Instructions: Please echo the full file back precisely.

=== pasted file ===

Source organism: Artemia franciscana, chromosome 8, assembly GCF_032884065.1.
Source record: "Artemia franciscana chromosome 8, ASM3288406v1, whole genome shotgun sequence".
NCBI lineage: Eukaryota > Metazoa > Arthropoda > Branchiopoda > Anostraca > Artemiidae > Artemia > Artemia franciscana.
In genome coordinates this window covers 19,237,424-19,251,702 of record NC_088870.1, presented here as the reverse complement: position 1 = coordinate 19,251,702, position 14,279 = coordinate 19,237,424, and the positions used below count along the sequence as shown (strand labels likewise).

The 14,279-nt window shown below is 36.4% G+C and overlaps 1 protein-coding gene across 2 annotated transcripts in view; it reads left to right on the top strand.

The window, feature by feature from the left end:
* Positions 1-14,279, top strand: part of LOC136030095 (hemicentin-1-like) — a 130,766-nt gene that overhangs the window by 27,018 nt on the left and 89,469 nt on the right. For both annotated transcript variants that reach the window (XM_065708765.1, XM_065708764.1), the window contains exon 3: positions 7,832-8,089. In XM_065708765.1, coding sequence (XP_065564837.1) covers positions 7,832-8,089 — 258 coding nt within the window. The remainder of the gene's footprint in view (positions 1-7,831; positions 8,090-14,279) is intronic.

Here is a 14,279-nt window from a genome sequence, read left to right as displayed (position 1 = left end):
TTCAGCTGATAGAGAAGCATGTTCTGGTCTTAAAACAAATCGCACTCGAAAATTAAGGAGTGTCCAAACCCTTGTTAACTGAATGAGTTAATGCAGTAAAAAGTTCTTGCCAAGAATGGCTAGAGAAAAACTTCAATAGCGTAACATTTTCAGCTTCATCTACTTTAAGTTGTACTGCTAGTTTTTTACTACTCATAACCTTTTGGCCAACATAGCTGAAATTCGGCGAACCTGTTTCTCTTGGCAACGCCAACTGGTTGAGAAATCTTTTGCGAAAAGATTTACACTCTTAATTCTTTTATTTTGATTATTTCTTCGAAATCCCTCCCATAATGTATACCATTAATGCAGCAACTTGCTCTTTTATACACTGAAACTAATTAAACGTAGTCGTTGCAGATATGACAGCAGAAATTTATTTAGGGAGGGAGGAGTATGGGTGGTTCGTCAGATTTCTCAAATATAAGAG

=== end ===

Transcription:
Source organism: Artemia franciscana, chromosome 8, assembly GCF_032884065.1.
Source record: "Artemia franciscana chromosome 8, ASM3288406v1, whole genome shotgun sequence".
NCBI lineage: Eukaryota > Metazoa > Arthropoda > Branchiopoda > Anostraca > Artemiidae > Artemia > Artemia franciscana.
In genome coordinates this window covers 19,237,424-19,251,702 of record NC_088870.1, presented here as the reverse complement: position 1 = coordinate 19,251,702, position 14,279 = coordinate 19,237,424, and the positions used below count along the sequence as shown (strand labels likewise).

The 14,279-nt window shown below is 36.4% G+C and overlaps 1 protein-coding gene across 2 annotated transcripts in view; it reads left to right on the top strand.

The window, feature by feature from the left end:
* Positions 1-14,279, top strand: part of LOC136030095 (hemicentin-1-like) — a 130,766-nt gene that overhangs the window by 27,018 nt on the left and 89,469 nt on the right. For both annotated transcript variants that reach the window (XM_065708765.1, XM_065708764.1), the window contains exon 3: positions 7,832-8,089. In XM_065708765.1, coding sequence (XP_065564837.1) covers positions 7,832-8,089 — 258 coding nt within the window. The remainder of the gene's footprint in view (positions 1-7,831; positions 8,090-14,279) is intronic.

Here is a 14,279-nt window from a genome sequence, read left to right as displayed (position 1 = left end):
TTCAGCTGATAGAGAAGCATGTTCTGGTCTTAAAACAAATCGCACTCGAAAATTAAGGAGTGTCCAAACCCTTGTTAACTGAATGAGTTAATGCAGTAAAAAGTTCTTGCCAAGAATGGCTAGAGAAAAACTTCAATAGCGTAACATTTTCAGCTTCATCTACTTTAAGTTGTACTGCTAGTTTTTTACTACTCATAACCTTTTGGCCAACATAGCTGAAATTCGGCGAACCTGTTTCTCTTGGCAACGCCAACTGGTTGAGAAATCTTTTGCGAAAAGATTTACACTCTTAATTCTTTTATTTTGATTATTTCTTCGAAATCCCTCCCATAATGTATACCATTAATGCAGCAACTTGCTCTTTTATACACTGAAACTAATTAAACGTAGTCGTTGCAGATATGACAGCAGAAATTTATTTAGGGAGGGAGGAGTATGGGTGGTTCGTCAGATTTCTCAAATATAAGAG